July 23, 2024

Nigerian female engineers urge FG to use homegrown technology to solve energy crisis

The Association of Professional Women Engineers of Nigeria(APWEN)  has called on the Nigerian Government to adopt homegrown technologies in order to reduce energy wastage and provide power for domestic, commercial, and industrial use.

Elizabeth Eterigho, President of APWEN, made this disclosure at a press briefing to announce the commencement of the association’s four-day conference in Abuja on Monday, with the theme: “JUST Energy Transition: An Enabler for Sustainable Development in Nigeria.’’

EnergyDay gathered that APWEN is a division of the Nigerian Society of Engineers(NSE).

According to APWEN President, the power sector crisis will be addressed if the country takes advantage of the repertoire of  Nigeria’s technology investments, as a means to provide modern and sustainable energy.

She said that the association’s four-day conference will speak to how stakeholders, including female engineers, can key into the  Federal Government’s plan to explore the potential of indigenous solar energy companies through results-based finance via the Universal Energy Facility.

She said, “A just energy transition is a transition towards a sustainable, low carbon and equitable energy system that is aimed at improving the lives of people and sustains the environment,’’ she said.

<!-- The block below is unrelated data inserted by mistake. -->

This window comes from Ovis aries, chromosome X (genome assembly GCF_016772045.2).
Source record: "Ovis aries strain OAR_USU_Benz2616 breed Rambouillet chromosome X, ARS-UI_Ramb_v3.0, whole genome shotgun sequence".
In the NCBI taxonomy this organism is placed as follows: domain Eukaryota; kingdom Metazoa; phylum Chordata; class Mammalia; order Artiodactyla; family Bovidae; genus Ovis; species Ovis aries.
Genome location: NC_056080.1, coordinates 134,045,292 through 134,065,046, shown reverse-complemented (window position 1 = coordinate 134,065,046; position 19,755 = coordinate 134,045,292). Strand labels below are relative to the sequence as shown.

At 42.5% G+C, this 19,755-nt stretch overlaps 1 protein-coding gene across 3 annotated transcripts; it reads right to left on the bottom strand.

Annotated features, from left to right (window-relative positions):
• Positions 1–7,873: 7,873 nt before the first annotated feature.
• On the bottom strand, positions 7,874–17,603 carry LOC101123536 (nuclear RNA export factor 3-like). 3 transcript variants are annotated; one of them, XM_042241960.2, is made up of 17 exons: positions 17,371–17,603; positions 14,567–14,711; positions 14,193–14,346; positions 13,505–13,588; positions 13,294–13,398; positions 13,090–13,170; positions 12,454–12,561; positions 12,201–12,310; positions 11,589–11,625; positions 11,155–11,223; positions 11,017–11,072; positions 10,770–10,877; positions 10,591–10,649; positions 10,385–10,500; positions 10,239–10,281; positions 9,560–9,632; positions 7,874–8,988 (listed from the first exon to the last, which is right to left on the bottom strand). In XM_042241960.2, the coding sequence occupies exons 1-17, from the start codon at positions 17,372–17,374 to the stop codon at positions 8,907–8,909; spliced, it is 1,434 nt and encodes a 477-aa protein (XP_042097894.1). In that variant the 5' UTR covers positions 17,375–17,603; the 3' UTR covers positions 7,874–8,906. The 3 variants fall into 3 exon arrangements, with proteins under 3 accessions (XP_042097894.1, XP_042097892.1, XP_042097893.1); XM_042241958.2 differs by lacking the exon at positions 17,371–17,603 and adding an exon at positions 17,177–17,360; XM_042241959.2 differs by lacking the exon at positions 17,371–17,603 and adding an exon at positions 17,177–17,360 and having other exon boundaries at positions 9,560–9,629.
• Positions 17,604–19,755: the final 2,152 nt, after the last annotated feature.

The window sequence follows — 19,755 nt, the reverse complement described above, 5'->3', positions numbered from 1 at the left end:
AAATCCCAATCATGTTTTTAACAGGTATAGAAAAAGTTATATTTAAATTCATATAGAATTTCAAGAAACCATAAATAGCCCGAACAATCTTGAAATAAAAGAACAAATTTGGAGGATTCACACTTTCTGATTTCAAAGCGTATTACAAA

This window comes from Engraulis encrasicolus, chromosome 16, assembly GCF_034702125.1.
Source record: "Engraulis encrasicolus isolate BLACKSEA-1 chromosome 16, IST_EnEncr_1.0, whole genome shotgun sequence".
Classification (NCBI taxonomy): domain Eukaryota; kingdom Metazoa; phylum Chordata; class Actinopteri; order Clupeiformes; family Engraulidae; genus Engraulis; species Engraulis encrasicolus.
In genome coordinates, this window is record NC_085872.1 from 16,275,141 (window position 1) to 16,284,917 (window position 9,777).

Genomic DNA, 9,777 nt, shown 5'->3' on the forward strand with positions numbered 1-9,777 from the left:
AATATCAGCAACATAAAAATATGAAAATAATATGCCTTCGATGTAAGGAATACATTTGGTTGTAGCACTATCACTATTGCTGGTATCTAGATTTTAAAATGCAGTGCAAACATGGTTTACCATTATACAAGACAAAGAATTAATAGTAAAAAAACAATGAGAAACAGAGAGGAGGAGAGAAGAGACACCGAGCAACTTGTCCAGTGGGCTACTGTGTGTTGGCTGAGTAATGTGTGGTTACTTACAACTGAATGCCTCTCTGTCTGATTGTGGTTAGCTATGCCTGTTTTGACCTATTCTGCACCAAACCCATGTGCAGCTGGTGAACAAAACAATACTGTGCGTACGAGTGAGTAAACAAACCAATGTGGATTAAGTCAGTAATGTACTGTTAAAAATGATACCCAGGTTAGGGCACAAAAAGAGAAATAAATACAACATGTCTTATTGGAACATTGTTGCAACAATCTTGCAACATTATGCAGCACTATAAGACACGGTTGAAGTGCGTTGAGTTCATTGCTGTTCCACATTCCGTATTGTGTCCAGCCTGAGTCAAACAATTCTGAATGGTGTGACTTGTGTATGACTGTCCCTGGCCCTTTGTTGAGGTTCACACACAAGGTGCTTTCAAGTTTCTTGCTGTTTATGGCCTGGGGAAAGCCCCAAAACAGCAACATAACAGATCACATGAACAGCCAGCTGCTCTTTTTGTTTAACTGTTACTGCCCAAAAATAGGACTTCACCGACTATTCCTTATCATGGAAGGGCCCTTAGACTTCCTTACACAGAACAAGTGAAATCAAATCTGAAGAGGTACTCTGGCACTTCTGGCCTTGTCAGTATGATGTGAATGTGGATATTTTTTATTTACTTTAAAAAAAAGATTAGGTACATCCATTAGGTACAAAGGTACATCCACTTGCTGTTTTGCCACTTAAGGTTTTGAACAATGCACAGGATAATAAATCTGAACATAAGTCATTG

Eterigho stated that access to clean, modern energy services was an enormous challenge facing the African continent, particularly Nigeria, saying energy is fundamental to socio-economic development and poverty eradication.

She maintained that in Nigeria, the power sector had been comatose for many years, coupled with the frequent collapse of the national grid.

She further said Nigeria’s source of energy is not renewable, resulting in high carbon leading to environmental pollution.

She stressed that the transition of the energy sector would require significant investments.

She advised that Nigeria should not be left behind as traditional fossil fuel exporting countries are seeking how to leverage the change in demand patterns brought about by energy transition and to decarbonise their economy.

The APWEN president said that perhaps this was why Nigeria launched an energy transition plan, aimed at boosting investments for energy project development to address increasing energy poverty and ensure sustainability.

“The plan includes Nigeria ensuring access to affordable, reliable, sustainable, and modern energy for all of its 200 million people by the year 2030.

“This would also help achieve net-zero by the year 2060, through massive investments in oil, gas, solar, and other modern energy technologies, such as hydrocarbon and electric vehicles,’’ Eterigho said

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